God-Worshiping: Prayer and action
Saying the memory verse together at suppertime will imprint it on the hearts of your children forever.
Be joyful in hope, patient in affliction, faithful in prayer.
But we prayed to our God and posted a guard.
David Feddes, a preacher and Bible teacher, says this about prayer and action:
Prayer is marvelous, but it's not an excuse to do nothing. In many situations, even as we pray, we also need to take action, using our God-given common sense and the God-given resources that are available to us.
Sometimes prayer without action is based on the notion that there's no connection between normal processes and divine activity. According to this line of thinking, something isn't really a work of God unless it is sudden, supernatural and miraculous. But that's not what the Bible teaches. Scripture says, "The earth is the Lord's, and everything in it, the world, and all who live in it" (Psalm 24:1). God doesn't just work through the startling events we call miracles. It's wonderful when he does, but that's not his only way of working, or even his usual way. God is constantly active in the physical and the natural and the non-miraculous aspects of this world. The whole earth is his, along with the things and people and inventions in it, and so we can look for God's hand in the ordinary events and opportunities that come our way.
There are some situations where we need to pray for nothing less than a miracle, but in a great many situations, we should pray for God's help and blessing and then look for practical ways he's provided in this world of his to make that blessing a reality.
JUST THE FACTS
How well did you listen to the story?
Q. What was Grandpa's assignment for Liz and Lucille's church school class?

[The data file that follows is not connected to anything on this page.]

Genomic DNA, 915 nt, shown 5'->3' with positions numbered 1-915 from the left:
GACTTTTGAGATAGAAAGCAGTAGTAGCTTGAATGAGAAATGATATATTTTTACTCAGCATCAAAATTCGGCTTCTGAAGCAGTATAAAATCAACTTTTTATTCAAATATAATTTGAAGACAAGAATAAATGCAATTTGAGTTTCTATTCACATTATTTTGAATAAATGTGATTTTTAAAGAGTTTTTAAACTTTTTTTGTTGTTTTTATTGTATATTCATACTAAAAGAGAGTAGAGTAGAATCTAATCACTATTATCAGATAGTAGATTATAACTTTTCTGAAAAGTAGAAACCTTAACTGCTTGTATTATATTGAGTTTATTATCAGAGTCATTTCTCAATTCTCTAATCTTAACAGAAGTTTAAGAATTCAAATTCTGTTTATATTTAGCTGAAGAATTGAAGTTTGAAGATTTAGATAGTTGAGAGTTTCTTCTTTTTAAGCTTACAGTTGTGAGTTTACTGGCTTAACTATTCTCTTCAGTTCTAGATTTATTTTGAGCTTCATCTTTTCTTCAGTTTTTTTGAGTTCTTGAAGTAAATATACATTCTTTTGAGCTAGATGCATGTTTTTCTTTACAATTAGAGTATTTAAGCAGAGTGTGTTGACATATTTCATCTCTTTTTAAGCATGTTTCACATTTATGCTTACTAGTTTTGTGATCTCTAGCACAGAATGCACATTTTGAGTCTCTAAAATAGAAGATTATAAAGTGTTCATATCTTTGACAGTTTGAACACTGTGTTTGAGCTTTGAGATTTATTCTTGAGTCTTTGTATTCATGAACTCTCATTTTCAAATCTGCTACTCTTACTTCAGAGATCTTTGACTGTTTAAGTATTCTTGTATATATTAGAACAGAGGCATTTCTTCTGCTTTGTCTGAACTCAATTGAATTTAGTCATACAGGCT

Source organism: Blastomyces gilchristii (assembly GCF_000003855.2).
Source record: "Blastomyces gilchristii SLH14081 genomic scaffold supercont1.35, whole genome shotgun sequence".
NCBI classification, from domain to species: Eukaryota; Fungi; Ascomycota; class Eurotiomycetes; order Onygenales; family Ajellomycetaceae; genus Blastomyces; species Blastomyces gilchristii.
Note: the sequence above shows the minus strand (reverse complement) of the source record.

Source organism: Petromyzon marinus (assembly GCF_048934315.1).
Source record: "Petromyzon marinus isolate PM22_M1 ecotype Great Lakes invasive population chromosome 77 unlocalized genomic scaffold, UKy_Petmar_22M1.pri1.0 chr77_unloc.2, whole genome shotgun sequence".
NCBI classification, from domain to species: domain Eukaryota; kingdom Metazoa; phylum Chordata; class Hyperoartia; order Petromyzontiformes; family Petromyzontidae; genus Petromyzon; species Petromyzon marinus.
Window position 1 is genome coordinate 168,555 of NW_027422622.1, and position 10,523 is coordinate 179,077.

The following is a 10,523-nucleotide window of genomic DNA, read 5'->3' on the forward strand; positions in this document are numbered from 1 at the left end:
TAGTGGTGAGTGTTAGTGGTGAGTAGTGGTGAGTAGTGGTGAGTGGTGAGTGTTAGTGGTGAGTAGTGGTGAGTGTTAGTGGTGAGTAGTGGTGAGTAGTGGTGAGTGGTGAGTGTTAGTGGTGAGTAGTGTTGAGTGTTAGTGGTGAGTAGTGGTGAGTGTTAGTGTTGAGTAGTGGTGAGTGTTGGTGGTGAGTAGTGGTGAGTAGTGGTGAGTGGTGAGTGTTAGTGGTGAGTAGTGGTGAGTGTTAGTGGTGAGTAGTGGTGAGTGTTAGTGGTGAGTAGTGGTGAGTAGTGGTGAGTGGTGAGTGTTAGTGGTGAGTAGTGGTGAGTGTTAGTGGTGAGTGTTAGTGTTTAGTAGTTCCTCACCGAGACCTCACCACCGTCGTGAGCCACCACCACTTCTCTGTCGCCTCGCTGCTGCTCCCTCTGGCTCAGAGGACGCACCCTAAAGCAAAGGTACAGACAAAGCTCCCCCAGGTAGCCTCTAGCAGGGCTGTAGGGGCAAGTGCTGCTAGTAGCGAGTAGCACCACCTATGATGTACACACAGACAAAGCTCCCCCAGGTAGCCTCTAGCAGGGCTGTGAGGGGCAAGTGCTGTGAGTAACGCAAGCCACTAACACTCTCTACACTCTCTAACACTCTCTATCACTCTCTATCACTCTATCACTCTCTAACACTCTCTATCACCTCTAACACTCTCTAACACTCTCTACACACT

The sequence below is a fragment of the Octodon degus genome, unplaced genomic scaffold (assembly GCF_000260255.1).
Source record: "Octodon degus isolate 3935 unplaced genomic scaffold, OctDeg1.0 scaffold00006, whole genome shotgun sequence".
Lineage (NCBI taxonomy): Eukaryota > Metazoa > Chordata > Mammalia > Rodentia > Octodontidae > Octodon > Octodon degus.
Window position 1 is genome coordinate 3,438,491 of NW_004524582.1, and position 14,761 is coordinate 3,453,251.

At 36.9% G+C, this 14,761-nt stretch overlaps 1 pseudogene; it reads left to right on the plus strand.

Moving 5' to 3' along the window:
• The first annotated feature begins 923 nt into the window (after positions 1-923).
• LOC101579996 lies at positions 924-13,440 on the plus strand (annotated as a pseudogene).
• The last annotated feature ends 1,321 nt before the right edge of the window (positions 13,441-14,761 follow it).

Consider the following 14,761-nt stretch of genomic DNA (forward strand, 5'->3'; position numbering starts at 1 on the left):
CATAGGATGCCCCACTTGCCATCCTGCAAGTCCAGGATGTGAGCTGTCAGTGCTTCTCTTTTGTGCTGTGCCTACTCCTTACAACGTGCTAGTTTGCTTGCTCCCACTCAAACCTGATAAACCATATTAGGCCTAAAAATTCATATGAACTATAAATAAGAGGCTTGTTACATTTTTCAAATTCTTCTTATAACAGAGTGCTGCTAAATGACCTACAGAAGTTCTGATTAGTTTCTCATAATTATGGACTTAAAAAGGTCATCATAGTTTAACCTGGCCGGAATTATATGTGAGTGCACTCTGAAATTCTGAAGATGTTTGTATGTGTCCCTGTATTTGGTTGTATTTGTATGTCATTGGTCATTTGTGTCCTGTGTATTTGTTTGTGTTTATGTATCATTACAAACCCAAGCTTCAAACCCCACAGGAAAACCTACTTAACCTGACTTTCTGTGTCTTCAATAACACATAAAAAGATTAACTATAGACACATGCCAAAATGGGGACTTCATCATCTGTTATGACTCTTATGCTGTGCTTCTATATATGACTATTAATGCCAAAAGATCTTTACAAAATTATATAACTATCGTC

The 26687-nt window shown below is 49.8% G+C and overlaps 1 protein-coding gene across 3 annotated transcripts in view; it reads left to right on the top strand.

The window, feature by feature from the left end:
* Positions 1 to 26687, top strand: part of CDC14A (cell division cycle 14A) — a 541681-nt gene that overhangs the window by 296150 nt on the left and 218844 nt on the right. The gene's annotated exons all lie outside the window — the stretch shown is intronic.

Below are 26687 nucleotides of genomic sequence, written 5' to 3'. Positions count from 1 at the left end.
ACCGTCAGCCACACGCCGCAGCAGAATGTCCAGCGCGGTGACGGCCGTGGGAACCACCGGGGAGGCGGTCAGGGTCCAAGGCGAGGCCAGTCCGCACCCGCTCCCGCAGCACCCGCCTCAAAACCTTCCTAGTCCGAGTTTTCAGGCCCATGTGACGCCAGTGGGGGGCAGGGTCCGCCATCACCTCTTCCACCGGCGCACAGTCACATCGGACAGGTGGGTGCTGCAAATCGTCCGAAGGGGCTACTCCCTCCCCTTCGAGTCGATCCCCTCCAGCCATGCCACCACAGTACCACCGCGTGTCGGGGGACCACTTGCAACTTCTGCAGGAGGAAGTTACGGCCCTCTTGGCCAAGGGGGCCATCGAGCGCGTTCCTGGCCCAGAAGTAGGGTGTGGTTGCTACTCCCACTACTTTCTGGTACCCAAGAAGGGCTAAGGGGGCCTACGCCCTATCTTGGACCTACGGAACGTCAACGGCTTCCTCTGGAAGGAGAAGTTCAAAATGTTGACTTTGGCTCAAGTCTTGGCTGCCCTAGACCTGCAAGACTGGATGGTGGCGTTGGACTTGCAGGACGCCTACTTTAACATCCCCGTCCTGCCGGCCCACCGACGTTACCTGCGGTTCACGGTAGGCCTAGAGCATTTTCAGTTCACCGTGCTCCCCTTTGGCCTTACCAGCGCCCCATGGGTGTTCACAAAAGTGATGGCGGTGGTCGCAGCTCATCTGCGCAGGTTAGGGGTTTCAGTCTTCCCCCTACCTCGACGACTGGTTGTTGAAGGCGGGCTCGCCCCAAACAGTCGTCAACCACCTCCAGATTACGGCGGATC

A. To interview people and find out their prayer stories.
Q. What did Jenny pray about?
Q. After she prayed, what action did she take?
A. She took babysitting classes.
Q. What was Mark praying about?
A. His brother's need for financial support for the mission field.
Q. What action did Mark take?
A. Mark organized a craft fair to raise money.
Q. What did Liz when the old man chased him away?
A. He prayed for him.
Q. What action did Liz and his friends take?
A. They cut his lawn.
This question is meant to help the children develop a biblical understanding of God, who He is and what He does. The "answer" is not meant for parents to read to their children. Rather its purpose is to assist parents in guiding the conversation to this biblical understanding. We encourage you to use an open Bible in this conversation, building biblical literacy and well as a biblical theology.
Why do we have to take action if we've prayed about something? Why does God expect us to work as well as pray?
Read Nehemiah chapters 1-4 with your family this week. Notice how Nehemiah combined prayer and action. Here are a few examples: Chapter 1 and 2, Nehemiah prayed and then approached the king about going to Jerusalem. Chapter 4: 4-6, Nehemiah prayed and rebuilt the wall. Chapter 4:14, Nehemiah prayed and posted a guard and kept working on the wall. In each of these instances, Nehemiah did not stop with his prayer; he followed it up with action. But he never took credit for the progress they made (see verse 14-15, 20).
God has chosen to work in this world through his people. God created us to be caretakers of his creation (Genesis 1:27, 28). God assigned us the work of bringing the gospel to the nations of the earth (Matthew 28:19, 20). Through prayer and action we are partners with Christ in making God's kingdom a reality. Prayer without action is often futile. And, action without prayer is a recipe for disaster. Prayer and action—Spirit directed action—is the most effective way to meet the challenges and opportunities of our lives.